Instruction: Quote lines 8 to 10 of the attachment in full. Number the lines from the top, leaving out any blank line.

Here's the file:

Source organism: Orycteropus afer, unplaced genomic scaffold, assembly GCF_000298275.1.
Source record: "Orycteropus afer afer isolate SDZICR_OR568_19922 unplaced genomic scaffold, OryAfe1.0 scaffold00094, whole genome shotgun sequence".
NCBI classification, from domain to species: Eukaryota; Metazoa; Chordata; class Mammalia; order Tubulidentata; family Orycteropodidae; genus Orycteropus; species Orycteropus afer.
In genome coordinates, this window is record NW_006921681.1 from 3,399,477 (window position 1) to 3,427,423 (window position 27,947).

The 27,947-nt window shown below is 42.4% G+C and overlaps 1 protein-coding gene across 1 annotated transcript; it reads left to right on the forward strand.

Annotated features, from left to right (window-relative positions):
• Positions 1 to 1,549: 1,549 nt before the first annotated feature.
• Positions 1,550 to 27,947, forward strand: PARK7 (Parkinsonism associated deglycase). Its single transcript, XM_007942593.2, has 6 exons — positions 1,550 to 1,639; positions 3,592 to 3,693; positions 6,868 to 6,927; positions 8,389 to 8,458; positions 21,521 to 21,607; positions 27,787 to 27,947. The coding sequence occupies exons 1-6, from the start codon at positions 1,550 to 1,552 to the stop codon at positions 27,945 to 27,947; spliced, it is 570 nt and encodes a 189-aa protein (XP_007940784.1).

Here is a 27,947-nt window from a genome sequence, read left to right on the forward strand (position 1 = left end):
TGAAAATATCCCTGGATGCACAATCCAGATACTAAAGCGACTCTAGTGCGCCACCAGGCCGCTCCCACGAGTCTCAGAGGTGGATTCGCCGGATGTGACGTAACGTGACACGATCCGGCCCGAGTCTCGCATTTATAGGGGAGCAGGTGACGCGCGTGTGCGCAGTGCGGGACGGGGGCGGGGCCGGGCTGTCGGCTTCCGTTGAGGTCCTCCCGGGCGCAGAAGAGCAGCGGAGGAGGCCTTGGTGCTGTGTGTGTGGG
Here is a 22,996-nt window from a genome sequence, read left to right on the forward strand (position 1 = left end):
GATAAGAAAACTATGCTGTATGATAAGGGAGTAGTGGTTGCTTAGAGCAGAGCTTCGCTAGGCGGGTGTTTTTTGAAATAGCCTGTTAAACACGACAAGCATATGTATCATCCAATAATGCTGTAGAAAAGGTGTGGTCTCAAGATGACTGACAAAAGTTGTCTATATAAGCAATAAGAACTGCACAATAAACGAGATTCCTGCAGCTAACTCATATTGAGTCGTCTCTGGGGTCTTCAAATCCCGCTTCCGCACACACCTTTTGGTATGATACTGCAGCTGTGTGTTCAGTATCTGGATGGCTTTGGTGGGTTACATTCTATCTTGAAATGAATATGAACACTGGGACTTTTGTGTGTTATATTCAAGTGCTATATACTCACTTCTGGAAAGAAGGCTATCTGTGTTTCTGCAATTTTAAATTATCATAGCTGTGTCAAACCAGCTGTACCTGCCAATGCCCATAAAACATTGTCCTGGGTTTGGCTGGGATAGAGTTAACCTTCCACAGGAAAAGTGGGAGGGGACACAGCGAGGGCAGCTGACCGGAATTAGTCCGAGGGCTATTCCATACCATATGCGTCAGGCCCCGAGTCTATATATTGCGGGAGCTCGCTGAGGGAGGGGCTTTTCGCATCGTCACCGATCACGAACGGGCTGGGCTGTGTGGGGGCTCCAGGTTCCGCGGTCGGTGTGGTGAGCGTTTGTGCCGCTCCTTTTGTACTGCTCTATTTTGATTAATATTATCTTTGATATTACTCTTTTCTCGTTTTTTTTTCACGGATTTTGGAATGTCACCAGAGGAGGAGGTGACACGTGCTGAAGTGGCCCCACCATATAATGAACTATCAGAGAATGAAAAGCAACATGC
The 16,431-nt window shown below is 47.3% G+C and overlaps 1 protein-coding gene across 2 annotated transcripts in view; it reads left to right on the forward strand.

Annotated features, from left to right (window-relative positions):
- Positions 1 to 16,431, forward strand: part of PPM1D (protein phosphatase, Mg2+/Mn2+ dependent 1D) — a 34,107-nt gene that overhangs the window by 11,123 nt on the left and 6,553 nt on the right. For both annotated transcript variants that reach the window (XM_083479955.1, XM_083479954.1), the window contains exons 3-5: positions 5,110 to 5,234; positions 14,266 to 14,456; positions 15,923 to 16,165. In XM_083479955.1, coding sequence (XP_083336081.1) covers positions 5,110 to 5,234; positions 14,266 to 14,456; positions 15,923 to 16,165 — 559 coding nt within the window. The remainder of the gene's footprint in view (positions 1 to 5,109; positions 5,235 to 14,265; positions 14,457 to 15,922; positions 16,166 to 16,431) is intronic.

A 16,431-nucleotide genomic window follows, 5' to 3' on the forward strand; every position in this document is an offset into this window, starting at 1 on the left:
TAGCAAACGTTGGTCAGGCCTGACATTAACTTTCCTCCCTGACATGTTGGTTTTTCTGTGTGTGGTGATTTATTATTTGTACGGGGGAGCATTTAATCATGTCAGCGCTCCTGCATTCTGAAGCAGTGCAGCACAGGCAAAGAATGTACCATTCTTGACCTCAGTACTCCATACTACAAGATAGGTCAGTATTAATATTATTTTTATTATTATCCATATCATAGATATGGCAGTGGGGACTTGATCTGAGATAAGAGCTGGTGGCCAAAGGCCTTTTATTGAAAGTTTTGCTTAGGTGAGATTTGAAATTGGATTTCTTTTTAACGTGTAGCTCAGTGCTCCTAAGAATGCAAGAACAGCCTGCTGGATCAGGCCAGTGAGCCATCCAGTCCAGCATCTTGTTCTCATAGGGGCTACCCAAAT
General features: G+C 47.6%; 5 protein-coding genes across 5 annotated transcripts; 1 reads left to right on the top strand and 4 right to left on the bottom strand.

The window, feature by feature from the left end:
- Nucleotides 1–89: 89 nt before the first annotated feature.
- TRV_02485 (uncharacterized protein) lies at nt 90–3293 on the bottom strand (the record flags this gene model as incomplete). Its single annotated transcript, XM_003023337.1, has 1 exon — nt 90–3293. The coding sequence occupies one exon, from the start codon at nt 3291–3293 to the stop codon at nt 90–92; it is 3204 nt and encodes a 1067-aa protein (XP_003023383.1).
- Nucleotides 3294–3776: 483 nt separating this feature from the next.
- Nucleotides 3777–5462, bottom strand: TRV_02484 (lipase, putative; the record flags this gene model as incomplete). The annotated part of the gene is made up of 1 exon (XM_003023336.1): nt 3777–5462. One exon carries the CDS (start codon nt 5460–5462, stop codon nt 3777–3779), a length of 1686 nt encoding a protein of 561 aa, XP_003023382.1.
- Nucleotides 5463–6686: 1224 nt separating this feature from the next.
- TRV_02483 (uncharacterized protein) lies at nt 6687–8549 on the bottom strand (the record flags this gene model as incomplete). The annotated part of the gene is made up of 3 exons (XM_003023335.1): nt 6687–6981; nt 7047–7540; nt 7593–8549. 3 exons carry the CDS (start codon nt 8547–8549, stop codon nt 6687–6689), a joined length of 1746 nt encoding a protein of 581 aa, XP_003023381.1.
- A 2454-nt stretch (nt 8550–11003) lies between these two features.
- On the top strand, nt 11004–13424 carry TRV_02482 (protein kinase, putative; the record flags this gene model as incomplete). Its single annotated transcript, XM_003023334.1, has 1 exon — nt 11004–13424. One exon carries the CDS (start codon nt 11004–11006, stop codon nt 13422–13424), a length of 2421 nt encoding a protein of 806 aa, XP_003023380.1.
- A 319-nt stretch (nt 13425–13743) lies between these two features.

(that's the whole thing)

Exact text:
• Positions 1,550 to 27,947, forward strand: PARK7 (Parkinsonism associated deglycase). Its single transcript, XM_007942593.2, has 6 exons — positions 1,550 to 1,639; positions 3,592 to 3,693; positions 6,868 to 6,927; positions 8,389 to 8,458; positions 21,521 to 21,607; positions 27,787 to 27,947. The coding sequence occupies exons 1-6, from the start codon at positions 1,550 to 1,552 to the stop codon at positions 27,945 to 27,947; spliced, it is 570 nt and encodes a 189-aa protein (XP_007940784.1).

Here is a 27,947-nt window from a genome sequence, read left to right on the forward strand (position 1 = left end):
TGAAAATATCCCTGGATGCACAATCCAGATACTAAAGCGACTCTAGTGCGCCACCAGGCCGCTCCCACGAGTCTCAGAGGTGGATTCGCCGGATGTGACGTAACGTGACACGATCCGGCCCGAGTCTCGCATTTATAGGGGAGCAGGTGACGCGCGTGTGCGCAGTGCGGGACGGGGGCGGGGCCGGGCTGTCGGCTTCCGTTGAGGTCCTCCCGGGCGCAGAAGAGCAGCGGAGGAGGCCTTGGTGCTGTGTGTGTGGG